Area artists are: Sarah Bell, Diane Dailing, Barbara Grant, Barbara Jo Gustafson, Carolyn Mastroianni, Susan Sculley, Maggie Thieneman, Lynn Webb and Suzanne Whiteford.



Northern Star DeKalb, IL newspaper, April 27, 1989

Headline: Bird Image emerges as woman’s spirit in paintings inspired by artist’s dream

Article by Joe Mahony

Barbara Grant is not someone you’d call shallow. She looks beyond, into and through things that most people would not even give a second glance. In 1983, Grant had a dream. There was a man standing on a raft in the ocean. He held a pole that steadied him. She was on the raft also, but raging waves were making her slip. When she reached out to the man for his hand, he withdrew it and she knew she was not going to survive.

Since then, she gas always referred to it as the “Gray Dream,” because the water, sky, people, wind and raft were all gray in the dream. Grant said she dreamed this during a period in her life when she was struggling to stand on her own, financially and emotionally, without the help of a man.

There were many failed attempts to describe her dream on paper. In one painting, a bird shape appeared from the ink wash, and this formed the idea for a new series of drawings focusing on the woman and the bird. The presence of this bird became dominant. Grant realized that a relationship was developing between the woman and the bird, and the mood of the works shifting from fright to serenity.

The bird emerged as a woman’s spirit – Grant’s spirit. It represents the innate part of her she draws upon for strength and guidance.

Six years later, Barbara Grant’s dream is represented in a series of paintings that are on display in the Holmes Student Center art gallery.

“I told a couple of teachers about my dream, and they encouraged me to do more with it and I just sort of took off on it after that. It was really helpful for me to do this because my dream occurred during a time where I was under so much pressure. I was divorced and working and (at the time) not really into the paintings. This shows me how far I’ve come since that period, and that’s why I call it the “Freebird Series.”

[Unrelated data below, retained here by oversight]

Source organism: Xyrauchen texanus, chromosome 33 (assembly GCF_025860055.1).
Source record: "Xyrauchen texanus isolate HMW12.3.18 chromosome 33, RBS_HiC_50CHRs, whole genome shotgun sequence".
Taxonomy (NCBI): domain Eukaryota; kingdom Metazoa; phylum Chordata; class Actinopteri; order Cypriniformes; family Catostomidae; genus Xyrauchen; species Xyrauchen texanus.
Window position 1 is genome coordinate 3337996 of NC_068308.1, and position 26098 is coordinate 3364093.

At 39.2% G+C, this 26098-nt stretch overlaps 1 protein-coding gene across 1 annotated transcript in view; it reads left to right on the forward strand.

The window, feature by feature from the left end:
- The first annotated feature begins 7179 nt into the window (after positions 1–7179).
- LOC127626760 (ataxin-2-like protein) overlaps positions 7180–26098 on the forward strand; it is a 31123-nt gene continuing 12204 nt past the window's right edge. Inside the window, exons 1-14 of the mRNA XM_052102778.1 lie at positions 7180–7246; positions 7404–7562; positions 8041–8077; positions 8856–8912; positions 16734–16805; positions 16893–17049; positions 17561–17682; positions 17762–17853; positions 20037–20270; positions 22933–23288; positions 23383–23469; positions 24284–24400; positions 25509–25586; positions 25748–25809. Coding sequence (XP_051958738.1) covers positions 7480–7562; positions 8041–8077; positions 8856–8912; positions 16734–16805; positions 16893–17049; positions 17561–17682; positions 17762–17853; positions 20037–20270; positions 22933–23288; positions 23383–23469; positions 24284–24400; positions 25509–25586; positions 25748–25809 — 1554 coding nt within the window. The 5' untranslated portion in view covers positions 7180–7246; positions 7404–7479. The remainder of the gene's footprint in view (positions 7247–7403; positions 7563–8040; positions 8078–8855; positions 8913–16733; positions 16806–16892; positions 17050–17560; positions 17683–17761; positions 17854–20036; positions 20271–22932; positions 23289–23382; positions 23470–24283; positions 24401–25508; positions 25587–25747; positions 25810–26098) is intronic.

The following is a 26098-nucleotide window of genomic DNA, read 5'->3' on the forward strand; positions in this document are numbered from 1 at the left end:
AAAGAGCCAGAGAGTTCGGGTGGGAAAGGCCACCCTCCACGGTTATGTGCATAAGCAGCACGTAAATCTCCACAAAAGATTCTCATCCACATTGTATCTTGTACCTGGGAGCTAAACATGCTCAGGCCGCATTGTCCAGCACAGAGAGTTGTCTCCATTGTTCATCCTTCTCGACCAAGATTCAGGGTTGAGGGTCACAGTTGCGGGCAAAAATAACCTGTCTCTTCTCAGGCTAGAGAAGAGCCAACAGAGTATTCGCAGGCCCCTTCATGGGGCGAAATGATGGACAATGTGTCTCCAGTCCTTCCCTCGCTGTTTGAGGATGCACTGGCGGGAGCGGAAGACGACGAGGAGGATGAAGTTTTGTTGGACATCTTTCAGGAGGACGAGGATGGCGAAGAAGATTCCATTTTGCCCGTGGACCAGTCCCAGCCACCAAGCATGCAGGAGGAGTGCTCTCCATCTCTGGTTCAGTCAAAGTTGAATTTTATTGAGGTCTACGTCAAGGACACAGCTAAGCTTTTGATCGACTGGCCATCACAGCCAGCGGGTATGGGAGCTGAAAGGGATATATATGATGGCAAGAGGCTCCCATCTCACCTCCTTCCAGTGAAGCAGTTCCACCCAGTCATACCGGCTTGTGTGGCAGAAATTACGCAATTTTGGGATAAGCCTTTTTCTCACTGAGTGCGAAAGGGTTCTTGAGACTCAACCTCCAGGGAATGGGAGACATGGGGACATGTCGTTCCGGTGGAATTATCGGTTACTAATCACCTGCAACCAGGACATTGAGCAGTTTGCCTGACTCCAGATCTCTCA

It took Grant, a Rockford resident, two semesters to finish the series. She worked about 30 hours a week and had the frames made and glass cut in the evenings and on weekends. She did 30 initial drawings of the dream in charcoal and watercolor and switched to paint. She also incorporated objects found from the many roadside walks she takes, to give some parts of the paintings a three dimensional appearance.

“I do a lot of walking and I find stuff on the road that makes great shapes. I also have paintings that I paint over, like the Freebird Series. Painting over a piece gives it texture and that three-dimensional look. I like that,” she said.

Grant, 37, grew up in Peoria and said she has been interested in art since age 5, but didn’t have time to seriously concentrate on it until two years ago.

The Freebird Series is Grant’s first one-woman show. She had previously been in two group shows, where her work appeared at Gallery 10 in Rockford and in Peoria’s Lakeview Art Museum.

“What I really enjoy is when people come in and tell me they like my work. I mean, the money isn’t bad, but I’m really doing this because I enjoy it. I don’t have to sell my work to be happy.”

Grant is already at work on a new project called “Rhythm and Reds,” which focuses on the workings of the human body. This she began last month and is in the preliminary stages.

Grant, who will graduate this May with a Bachelor of Fine Arts degree in painting said, “I’m ready to do more.”